A hall of fame solidifies the iconic work a person puts into their craft.

We should have an African music hall of fame, a museum to highlight the impact of its music on society and honour the significant contributors to the industry. But since we don’t have one yet, we can only imagine it would feature these greats.

Miriam Makeba

Mama Africa wrote, sang and performed music, acted in movies like “Come Back Africa” and campaigned against the apartheid — even got exiled from South Africa as punishment. While on exile in the U.S, she performed at the birthday party of US President John F. Kennedy at Madison Square Garden in 1962. Due to her exile from South Africa, she moved around a lot, eventually holding nine passports and honorary citizenships from ten countries — her situation is the grace japa warriors pray for. Her discography boasts nine albums, including the Grammy-Award winning “An Evening With Belafonte/Makeba”.

E.T. Mensah

The Ghanaian “King of Highlife”, E.T Mensah championed Highlife with his Tempos Band throughout the 1950s. In 1940, he joined the Tempos Band originally created by the European soldiers stationed in Accra. Soon, Mensah became the leader of the band which disbanded and was reshaped in 1946 to consist of only African musicians. Mensah’s popularity grew worldwide when he performed with Louis Armstrong in 1957.

Angelique Kidjo

The Beninese singer-songwriter, actress and activist was born into a family of artists. Her father was a musician; mother, a theatre director and choreographer. She first gained success as a teenager with her version of Miriam Makeba’s “Les Trois Z”. She performed as a backup singer for local groups and as a lead vocalist for Pili Pili, an Euro-African jazz and rock band in 1985. In 1991, she signed to Island Records and made four albums. Since then, she’s gone on to record 11 more, with five Grammy Awards to her name.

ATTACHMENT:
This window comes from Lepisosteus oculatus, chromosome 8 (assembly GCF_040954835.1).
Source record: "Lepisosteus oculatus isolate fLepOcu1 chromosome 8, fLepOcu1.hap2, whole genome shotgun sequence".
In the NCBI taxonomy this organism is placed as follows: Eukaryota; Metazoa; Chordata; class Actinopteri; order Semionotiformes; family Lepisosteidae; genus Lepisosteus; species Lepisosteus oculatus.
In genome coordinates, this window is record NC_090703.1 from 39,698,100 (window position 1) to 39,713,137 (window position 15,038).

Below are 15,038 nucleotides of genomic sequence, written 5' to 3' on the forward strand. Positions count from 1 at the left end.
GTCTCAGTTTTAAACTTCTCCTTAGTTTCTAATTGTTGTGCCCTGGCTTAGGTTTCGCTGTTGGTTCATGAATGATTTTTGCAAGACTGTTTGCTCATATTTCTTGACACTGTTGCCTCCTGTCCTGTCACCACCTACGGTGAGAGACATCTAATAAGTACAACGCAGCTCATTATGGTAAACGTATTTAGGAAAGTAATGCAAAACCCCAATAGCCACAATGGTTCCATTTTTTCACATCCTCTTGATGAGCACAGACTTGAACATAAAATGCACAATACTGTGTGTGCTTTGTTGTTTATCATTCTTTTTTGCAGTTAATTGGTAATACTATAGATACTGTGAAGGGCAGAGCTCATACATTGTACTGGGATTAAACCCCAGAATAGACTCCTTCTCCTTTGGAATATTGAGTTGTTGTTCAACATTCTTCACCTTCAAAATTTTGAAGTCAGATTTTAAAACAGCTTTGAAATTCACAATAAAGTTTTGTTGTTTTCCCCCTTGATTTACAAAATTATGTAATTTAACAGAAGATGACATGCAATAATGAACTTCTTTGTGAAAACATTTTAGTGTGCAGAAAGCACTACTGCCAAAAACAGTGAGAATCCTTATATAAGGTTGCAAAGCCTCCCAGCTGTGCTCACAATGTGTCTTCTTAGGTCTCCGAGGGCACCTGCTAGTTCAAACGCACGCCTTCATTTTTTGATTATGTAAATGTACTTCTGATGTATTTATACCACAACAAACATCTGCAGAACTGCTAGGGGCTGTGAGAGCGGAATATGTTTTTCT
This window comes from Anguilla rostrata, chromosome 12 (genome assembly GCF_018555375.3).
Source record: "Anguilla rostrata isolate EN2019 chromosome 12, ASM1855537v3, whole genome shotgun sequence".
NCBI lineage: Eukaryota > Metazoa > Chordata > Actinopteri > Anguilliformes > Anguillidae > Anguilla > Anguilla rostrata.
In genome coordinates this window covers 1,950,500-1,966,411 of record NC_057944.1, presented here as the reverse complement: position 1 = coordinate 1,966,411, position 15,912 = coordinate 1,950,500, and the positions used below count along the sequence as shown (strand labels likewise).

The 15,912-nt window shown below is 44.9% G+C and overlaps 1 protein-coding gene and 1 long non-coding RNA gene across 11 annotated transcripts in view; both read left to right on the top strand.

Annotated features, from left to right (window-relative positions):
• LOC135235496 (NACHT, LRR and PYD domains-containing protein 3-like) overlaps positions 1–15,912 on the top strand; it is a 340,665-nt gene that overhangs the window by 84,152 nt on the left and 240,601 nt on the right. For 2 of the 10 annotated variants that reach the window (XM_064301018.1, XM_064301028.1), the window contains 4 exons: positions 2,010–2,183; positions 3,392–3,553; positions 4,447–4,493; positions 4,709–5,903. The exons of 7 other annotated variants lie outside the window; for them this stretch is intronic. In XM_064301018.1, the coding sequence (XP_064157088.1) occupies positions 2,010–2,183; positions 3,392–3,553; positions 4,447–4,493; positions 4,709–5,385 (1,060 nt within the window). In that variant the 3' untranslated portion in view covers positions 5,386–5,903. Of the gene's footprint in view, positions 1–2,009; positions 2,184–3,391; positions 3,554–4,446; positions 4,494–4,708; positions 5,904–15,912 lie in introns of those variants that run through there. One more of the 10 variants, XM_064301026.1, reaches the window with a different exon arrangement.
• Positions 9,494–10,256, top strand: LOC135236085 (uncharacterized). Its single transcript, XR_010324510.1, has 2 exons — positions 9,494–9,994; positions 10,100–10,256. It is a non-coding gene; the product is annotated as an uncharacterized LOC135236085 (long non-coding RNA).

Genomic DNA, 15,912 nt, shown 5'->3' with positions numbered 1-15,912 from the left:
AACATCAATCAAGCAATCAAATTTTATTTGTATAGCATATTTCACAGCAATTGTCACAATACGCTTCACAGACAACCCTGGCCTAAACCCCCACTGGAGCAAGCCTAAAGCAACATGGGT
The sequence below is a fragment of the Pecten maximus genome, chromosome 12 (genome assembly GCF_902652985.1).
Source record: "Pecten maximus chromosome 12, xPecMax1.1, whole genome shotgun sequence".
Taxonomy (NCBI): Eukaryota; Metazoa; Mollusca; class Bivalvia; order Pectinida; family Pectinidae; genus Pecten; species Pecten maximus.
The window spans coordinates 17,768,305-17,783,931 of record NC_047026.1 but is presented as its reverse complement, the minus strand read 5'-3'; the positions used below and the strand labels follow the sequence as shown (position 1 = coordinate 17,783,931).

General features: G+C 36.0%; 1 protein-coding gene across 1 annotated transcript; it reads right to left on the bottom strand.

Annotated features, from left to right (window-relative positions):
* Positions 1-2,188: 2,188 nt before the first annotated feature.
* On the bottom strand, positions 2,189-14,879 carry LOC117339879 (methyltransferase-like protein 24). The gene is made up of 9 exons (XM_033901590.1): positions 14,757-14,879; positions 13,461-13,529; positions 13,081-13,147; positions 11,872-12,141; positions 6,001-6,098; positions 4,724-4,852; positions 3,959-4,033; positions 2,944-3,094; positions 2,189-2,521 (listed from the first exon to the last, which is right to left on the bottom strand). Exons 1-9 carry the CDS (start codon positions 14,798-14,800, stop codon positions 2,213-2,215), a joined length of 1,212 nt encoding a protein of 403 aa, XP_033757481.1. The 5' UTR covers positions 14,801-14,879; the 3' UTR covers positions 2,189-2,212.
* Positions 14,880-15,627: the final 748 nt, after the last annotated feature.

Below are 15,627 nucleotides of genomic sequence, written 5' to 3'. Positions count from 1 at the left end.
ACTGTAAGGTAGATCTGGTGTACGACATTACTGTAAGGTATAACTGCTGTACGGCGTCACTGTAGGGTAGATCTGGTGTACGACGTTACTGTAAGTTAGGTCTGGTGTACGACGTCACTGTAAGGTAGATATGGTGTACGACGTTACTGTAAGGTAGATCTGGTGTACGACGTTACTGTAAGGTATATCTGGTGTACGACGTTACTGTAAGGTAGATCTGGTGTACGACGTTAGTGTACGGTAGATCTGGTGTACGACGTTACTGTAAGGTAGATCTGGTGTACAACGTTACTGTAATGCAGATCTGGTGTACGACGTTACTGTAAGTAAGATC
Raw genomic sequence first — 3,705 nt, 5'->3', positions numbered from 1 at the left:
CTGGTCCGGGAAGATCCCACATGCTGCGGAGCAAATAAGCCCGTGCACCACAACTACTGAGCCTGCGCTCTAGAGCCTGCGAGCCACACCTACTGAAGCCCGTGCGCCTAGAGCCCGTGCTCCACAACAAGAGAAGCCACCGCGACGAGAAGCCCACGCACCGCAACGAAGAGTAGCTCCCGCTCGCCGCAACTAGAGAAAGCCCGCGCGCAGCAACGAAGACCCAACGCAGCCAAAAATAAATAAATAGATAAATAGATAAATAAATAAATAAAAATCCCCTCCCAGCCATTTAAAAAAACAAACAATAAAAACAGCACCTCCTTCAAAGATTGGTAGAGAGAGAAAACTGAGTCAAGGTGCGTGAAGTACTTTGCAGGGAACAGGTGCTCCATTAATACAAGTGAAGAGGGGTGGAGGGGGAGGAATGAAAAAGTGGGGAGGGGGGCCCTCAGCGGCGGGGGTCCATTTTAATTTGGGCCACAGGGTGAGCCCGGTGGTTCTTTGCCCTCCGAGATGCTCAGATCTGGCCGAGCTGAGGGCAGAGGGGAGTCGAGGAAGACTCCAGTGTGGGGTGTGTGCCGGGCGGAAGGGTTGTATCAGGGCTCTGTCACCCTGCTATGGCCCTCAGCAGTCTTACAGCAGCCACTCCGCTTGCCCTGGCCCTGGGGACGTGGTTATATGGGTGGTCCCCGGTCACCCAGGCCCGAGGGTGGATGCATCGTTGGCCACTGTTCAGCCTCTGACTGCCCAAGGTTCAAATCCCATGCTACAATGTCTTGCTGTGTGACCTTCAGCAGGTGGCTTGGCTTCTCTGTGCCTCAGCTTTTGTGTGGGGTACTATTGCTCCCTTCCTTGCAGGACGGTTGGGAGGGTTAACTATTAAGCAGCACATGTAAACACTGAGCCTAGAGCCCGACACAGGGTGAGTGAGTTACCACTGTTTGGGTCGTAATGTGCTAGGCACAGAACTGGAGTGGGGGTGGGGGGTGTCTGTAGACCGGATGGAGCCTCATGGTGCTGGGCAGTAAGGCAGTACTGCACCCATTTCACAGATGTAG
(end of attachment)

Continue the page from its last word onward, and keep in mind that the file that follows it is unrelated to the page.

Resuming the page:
Fela Anikulapo-Kuti

Abami Eda, as Fela’s also called, was a Nigerian musician, bandleader, composer, instrumentalist and activist. His music is robust, endures in relevance, and his lyricism is unapologetic in delivery. He sang in Pidgin English, Yoruba and didn’t cater to the Western audience. As his music grew popular, the ruling class were not having it because of his political messages, and raids were launched on his Kalakuta Republic — his iconic home. Under military rule, Fela’s music grew too political for labels to publish and his commentary brought him at loggerheads with the soldiers. He was in jail for 20 months under Muhammadu Buhari’s first government. After his release, he continued to make and perform music until his death in 1997.

Brenda Fassie

She was the IT babe of her era and went by nicknames like MaBrr, Queen of African Pop, The Black Madonna, Madonna of the Township — titles that capture her brilliant musicianship and closeness to the grassroot. Due to the consistent anti-apartheid lyrics in her music, she enjoyed massive popularity. Among her multi-platinum selling albums is “Memeza”, South Africa’s best-selling album of 1998. Brenda’s impact earned her the 17th spot among the top 100 Great South African according to public vote, and the 2005 Lifetime Achievement Award at South African Music Awards.

King Sunny Ade

KSA performs juju music crafted out of ancient oriki — poetic lyrics to praise-singing people in high places. He ushered the steel pedal guitar into the Nigerian pop music scene and is the first juju musician to accompany the music with tenor guitar, clarinet, synthesizers and vibraphone in an effort to imitate the traditional juju instruments that were hard to carry on the road. His 1983 album, “Synchro System”, earned him a Grammy nomination — the first for a Nigerian artist. In 1998, he bagged another nomination for his album, “Odu”. Although he’s never won a Grammy, he’s regarded as one of the world’s greatest band leaders. KSA’s elite musicianship shows in his guitar prowess and impeccable dance moves when he comes alive on stage. 

Oumou Sangaré

She’s considered the queen of Wassoulou, a region in Mali that heavily inspired her music, which advocates for women’s low status in the society. Oumou has recorded ten albums and received awards like Commander of the Order of Arts and Letters of France (1998), Ambassador of Food and Agriculture Organisation (2003), Artist Award at WOMEX 2017, all for her music and women’s rights advocacy.